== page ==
Monday, November 9, 2009
This Day In History: The Wall Came Tumbling Down
Today marks the anniversary of the 1989 fall of the Berlin Wall in Germany. It doesn't sound like much, right? What is the big deal about a fence coming down?
After World War II, Germany and its capital were divided and controlled by a number of countries (including the Soviet Union). The eastern portion of the country fell under communist rule, which prompted more than 2 million people to flee to West Germany. In 1961, a wall was constructed to prevent residents of East Berlin (and East Germany in general) from escaping communism by entering West Germany. Defectors risked being arrested or even shot for attempting to cross over the wall.
In 1989, when the communist leadership of East Germany was removed from power, East Germans were allowed to visit West Germany freely for the first time. Crowds went wild and eventually started chipping away at the wall. By 1990, construction equipment had removed the remaining remnants of the wall and Germany was reunified into one country.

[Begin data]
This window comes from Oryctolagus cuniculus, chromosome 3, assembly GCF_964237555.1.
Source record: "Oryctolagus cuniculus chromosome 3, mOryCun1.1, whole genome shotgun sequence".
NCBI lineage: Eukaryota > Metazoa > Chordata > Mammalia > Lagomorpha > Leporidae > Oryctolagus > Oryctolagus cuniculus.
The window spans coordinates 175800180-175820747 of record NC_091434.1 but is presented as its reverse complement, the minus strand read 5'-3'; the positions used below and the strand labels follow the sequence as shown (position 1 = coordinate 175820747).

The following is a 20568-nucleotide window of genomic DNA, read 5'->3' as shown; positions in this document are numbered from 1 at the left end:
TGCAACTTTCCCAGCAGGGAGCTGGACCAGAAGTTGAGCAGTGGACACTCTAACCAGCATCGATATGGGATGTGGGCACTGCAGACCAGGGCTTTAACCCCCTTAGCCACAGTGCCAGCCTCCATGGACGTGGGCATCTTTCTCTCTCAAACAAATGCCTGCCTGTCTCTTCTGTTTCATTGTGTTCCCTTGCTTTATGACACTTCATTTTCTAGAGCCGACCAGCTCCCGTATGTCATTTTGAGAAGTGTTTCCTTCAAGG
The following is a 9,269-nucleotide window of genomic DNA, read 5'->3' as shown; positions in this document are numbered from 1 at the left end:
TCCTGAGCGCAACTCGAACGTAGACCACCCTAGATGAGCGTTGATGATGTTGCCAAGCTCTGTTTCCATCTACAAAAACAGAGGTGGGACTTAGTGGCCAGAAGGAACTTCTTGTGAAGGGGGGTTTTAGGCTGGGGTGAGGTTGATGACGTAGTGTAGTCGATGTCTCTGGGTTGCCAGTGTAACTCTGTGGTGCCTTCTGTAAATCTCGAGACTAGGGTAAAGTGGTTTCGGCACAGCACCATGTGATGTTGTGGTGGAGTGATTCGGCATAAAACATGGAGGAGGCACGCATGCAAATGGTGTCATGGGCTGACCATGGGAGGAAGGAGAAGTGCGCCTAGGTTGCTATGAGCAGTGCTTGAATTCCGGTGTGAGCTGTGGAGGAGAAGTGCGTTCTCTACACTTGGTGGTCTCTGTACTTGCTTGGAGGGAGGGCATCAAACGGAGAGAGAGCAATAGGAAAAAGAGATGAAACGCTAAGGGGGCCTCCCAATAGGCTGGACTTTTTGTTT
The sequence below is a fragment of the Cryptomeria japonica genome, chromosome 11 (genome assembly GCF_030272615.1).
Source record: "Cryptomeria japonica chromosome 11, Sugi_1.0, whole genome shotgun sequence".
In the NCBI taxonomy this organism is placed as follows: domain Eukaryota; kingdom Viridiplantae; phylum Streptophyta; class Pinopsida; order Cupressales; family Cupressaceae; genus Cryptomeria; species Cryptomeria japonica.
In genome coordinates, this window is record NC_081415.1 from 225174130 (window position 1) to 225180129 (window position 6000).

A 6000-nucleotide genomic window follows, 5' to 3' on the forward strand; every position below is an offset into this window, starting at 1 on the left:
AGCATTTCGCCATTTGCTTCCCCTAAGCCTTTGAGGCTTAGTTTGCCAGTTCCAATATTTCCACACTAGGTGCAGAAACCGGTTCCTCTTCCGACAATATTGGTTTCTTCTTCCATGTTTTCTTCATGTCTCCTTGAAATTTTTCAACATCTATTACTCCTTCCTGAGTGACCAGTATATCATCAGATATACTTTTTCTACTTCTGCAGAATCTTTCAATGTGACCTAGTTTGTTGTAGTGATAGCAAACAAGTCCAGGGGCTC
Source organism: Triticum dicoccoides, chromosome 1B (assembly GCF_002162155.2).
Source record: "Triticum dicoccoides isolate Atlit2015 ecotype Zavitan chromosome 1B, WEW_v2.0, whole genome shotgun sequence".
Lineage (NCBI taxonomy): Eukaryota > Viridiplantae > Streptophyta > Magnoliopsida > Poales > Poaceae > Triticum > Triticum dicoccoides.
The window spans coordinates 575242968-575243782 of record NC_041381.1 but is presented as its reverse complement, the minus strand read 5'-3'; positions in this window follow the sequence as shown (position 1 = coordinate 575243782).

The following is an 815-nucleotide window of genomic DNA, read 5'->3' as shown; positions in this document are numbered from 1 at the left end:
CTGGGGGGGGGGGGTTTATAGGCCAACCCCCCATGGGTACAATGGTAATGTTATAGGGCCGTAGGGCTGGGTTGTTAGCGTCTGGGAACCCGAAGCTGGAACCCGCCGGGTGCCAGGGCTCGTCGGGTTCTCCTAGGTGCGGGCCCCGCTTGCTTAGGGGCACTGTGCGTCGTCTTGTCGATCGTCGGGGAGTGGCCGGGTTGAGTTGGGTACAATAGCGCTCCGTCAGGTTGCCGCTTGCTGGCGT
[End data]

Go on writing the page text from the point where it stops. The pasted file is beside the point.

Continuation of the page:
To learn more about this symbol of the Cold War that divided a nation -- literally and psychologically -- for over 20 years, check out these NCC Library resources:
The Berlin Wall: A World Divided, 1961-1989
by Fred Taylor
DD 881 .T39 2006 Stacks, Main and Monroe
Germany and the Americas: Culture, Politics, and History
by Thomas Adam
The Berlin Wall Crisis: Perspectives on Cold War Alliances
by John P. S. Gearson
The Berlin Wall: Kennedy, Khrushchev, and a Showdown in the Heart of Europe
by Norman Gelb
DD 881 .G45 1987 Stacks
For many other books on German culture, World War II, Nazi Germany and more, try searching our Library catalog (SpartaCat).
"Berlin: Crowd on the Berlin Wall." Online Photograph. Encyclopædia Britannica. Web. 19 Oct. 2009 <http://search.eb.com/eb/art-51331>.
"Germany." 2009. Encyclopædia Britannica. Web. 19 Oct. 2009 <http://search.eb.com/eb/article-58219>